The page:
Grassley seeks more transparency regarding transfer of Guantanamo detainees

Guantanamo DetaineesFrom Press Release


U.S. Sens. Chuck Grassley (R-IA), Chairman of the Senate Judiciary Committee, Lindsey Graham (R-SC) and Kelly Ayotte of (R-NH) are asking for more information on three former Guantanamo Bay detainees who were released pursuant to court orders and may have returned to the battlefield. One former detainee is confirmed to have reengaged in terrorist or insurgent activities, while the other two are suspected of reengagement in similar activities, according to a recent report by the Director of National Intelligence.

“As our service members continue to defend our nation against enemies wishing to destroy our American way of life, it’s disturbing to see that our own judicial system has allowed terrorist detainees to return to the battlefield. We need to know the extent of the damage caused by these ill-advised decisions so that we can work to prevent them in the future,” Grassley said.

“We cannot continue to supply the enemy with reinforcements.  As we watch the confirmed reengagement numbers rise, it is time Congress starts scrutinizing exactly who we are releasing from Guantanamo back to the battlefield, whether subject to a court order or otherwise.  At the very least, we need to understand the legal justification behind these court orders, and what harm they caused,” Graham said.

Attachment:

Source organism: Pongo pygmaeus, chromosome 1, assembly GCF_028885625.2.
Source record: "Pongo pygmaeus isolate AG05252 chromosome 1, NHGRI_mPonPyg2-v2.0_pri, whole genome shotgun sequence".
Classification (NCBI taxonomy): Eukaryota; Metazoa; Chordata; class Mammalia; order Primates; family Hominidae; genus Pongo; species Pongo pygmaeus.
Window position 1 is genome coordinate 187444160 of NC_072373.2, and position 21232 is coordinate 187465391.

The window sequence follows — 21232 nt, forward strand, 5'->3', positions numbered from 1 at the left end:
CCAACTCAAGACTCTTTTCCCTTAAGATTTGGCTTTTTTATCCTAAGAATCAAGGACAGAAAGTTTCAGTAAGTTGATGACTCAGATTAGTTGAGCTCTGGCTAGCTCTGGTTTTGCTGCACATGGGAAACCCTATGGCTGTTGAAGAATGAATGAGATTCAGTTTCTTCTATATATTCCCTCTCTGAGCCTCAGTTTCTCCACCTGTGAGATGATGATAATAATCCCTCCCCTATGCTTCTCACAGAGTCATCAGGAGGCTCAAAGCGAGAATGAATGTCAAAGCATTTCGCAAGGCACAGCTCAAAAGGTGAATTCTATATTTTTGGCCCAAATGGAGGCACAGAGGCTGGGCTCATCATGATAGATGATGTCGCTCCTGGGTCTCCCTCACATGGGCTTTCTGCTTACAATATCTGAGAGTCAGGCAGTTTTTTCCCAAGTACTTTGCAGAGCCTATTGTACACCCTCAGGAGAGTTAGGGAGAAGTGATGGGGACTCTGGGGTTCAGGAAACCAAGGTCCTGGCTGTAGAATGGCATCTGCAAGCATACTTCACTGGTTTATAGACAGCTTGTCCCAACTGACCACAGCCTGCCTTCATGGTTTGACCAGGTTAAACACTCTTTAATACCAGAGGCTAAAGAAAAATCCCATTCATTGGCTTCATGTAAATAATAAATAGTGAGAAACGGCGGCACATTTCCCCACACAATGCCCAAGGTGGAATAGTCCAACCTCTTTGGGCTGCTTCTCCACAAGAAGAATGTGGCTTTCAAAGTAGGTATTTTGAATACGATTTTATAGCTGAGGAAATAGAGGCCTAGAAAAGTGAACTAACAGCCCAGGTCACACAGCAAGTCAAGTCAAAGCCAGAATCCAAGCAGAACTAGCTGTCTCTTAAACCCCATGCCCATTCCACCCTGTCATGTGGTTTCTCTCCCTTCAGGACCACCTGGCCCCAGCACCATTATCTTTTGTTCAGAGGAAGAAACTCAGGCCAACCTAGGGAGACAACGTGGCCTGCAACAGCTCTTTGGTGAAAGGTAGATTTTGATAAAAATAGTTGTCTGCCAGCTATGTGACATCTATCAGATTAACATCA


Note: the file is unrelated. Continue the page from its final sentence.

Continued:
“No American service member should ever have to confront a former Guantanamo detainee on the battlefield.  The American people have a right to know about the terrorist activities of detainees who have been released from Guantanamo, as well as the terrorist associations and activities of detainees still there,” Ayotte said.

In a letter to National Intelligence Director James Clapper, the senators request the identities of the former detainees, the court cases that led to their transfers, whether they were approved for release or transfer under other detainee review procedures and whether anyone, including U.S. forces, was killed or injured in the activities in which the detainees participated. Detainees are confirmed to have reengaged if there is a “preponderance of information which identifies a specific former GTMO detainee as directly involved in terrorist or insurgent activities.” Detainees are suspected of reengaging when plausible, but unverified reporting indicates direct involvement in similar activities.

According to the report, nearly 29 percent of all former GTMO detainees are confirmed or suspected of reengaging in terrorist or insurgent activities.

Grassley’s letter may be read by clicking here.